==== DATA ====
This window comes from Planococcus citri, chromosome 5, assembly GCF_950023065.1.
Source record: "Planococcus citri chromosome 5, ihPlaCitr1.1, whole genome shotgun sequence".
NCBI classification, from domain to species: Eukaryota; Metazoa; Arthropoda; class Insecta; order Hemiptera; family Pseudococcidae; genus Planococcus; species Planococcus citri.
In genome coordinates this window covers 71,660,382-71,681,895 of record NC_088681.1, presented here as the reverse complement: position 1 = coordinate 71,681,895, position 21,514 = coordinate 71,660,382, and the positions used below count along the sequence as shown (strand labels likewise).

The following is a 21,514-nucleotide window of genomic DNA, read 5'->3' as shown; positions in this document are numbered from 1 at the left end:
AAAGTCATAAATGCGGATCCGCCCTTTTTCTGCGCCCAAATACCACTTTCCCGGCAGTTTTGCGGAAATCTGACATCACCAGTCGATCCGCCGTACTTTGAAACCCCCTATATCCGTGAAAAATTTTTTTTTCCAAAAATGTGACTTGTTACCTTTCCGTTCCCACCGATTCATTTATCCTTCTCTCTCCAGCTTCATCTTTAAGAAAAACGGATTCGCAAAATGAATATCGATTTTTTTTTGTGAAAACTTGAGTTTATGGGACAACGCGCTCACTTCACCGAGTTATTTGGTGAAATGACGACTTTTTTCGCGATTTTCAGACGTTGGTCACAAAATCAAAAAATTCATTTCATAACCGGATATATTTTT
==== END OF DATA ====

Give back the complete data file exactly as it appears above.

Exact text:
This window comes from Planococcus citri, chromosome 5, assembly GCF_950023065.1.
Source record: "Planococcus citri chromosome 5, ihPlaCitr1.1, whole genome shotgun sequence".
NCBI classification, from domain to species: Eukaryota; Metazoa; Arthropoda; class Insecta; order Hemiptera; family Pseudococcidae; genus Planococcus; species Planococcus citri.
In genome coordinates this window covers 71,660,382-71,681,895 of record NC_088681.1, presented here as the reverse complement: position 1 = coordinate 71,681,895, position 21,514 = coordinate 71,660,382, and the positions used below count along the sequence as shown (strand labels likewise).

The following is a 21,514-nucleotide window of genomic DNA, read 5'->3' as shown; positions in this document are numbered from 1 at the left end:
AAAGTCATAAATGCGGATCCGCCCTTTTTCTGCGCCCAAATACCACTTTCCCGGCAGTTTTGCGGAAATCTGACATCACCAGTCGATCCGCCGTACTTTGAAACCCCCTATATCCGTGAAAAATTTTTTTTTCCAAAAATGTGACTTGTTACCTTTCCGTTCCCACCGATTCATTTATCCTTCTCTCTCCAGCTTCATCTTTAAGAAAAACGGATTCGCAAAATGAATATCGATTTTTTTTTGTGAAAACTTGAGTTTATGGGACAACGCGCTCACTTCACCGAGTTATTTGGTGAAATGACGACTTTTTTCGCGATTTTCAGACGTTGGTCACAAAATCAAAAAATTCATTTCATAACCGGATATATTTTT